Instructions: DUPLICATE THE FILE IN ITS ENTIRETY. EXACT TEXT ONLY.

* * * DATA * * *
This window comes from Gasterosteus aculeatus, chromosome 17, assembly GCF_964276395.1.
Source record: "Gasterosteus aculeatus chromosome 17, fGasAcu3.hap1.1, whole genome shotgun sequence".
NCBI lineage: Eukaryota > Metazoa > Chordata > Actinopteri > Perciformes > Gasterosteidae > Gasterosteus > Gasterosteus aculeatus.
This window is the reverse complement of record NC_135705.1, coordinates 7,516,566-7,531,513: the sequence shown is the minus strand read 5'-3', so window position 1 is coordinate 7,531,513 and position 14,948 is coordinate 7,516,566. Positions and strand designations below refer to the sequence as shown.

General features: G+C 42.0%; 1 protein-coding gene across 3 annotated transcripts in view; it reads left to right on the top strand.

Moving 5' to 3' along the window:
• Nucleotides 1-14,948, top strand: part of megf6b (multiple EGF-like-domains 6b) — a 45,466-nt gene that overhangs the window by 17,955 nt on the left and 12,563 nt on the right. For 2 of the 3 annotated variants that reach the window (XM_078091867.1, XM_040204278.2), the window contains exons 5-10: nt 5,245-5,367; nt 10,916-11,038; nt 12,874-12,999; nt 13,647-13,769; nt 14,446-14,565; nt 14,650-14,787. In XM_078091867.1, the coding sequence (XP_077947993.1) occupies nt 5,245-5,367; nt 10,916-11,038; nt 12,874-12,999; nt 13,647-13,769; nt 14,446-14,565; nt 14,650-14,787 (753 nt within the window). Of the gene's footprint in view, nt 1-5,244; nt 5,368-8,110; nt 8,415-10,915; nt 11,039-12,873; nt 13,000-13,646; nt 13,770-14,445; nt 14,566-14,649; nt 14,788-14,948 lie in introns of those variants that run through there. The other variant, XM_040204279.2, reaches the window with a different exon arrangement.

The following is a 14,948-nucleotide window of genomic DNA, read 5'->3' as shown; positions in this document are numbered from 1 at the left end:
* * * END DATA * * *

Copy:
This window comes from Gasterosteus aculeatus, chromosome 17, assembly GCF_964276395.1.
Source record: "Gasterosteus aculeatus chromosome 17, fGasAcu3.hap1.1, whole genome shotgun sequence".
NCBI lineage: Eukaryota > Metazoa > Chordata > Actinopteri > Perciformes > Gasterosteidae > Gasterosteus > Gasterosteus aculeatus.
This window is the reverse complement of record NC_135705.1, coordinates 7,516,566-7,531,513: the sequence shown is the minus strand read 5'-3', so window position 1 is coordinate 7,531,513 and position 14,948 is coordinate 7,516,566. Positions and strand designations below refer to the sequence as shown.

General features: G+C 42.0%; 1 protein-coding gene across 3 annotated transcripts in view; it reads left to right on the top strand.

Moving 5' to 3' along the window:
• Nucleotides 1-14,948, top strand: part of megf6b (multiple EGF-like-domains 6b) — a 45,466-nt gene that overhangs the window by 17,955 nt on the left and 12,563 nt on the right. For 2 of the 3 annotated variants that reach the window (XM_078091867.1, XM_040204278.2), the window contains exons 5-10: nt 5,245-5,367; nt 10,916-11,038; nt 12,874-12,999; nt 13,647-13,769; nt 14,446-14,565; nt 14,650-14,787. In XM_078091867.1, the coding sequence (XP_077947993.1) occupies nt 5,245-5,367; nt 10,916-11,038; nt 12,874-12,999; nt 13,647-13,769; nt 14,446-14,565; nt 14,650-14,787 (753 nt within the window). Of the gene's footprint in view, nt 1-5,244; nt 5,368-8,110; nt 8,415-10,915; nt 11,039-12,873; nt 13,000-13,646; nt 13,770-14,445; nt 14,566-14,649; nt 14,788-14,948 lie in introns of those variants that run through there. The other variant, XM_040204279.2, reaches the window with a different exon arrangement.

The following is a 14,948-nucleotide window of genomic DNA, read 5'->3' as shown; positions in this document are numbered from 1 at the left end: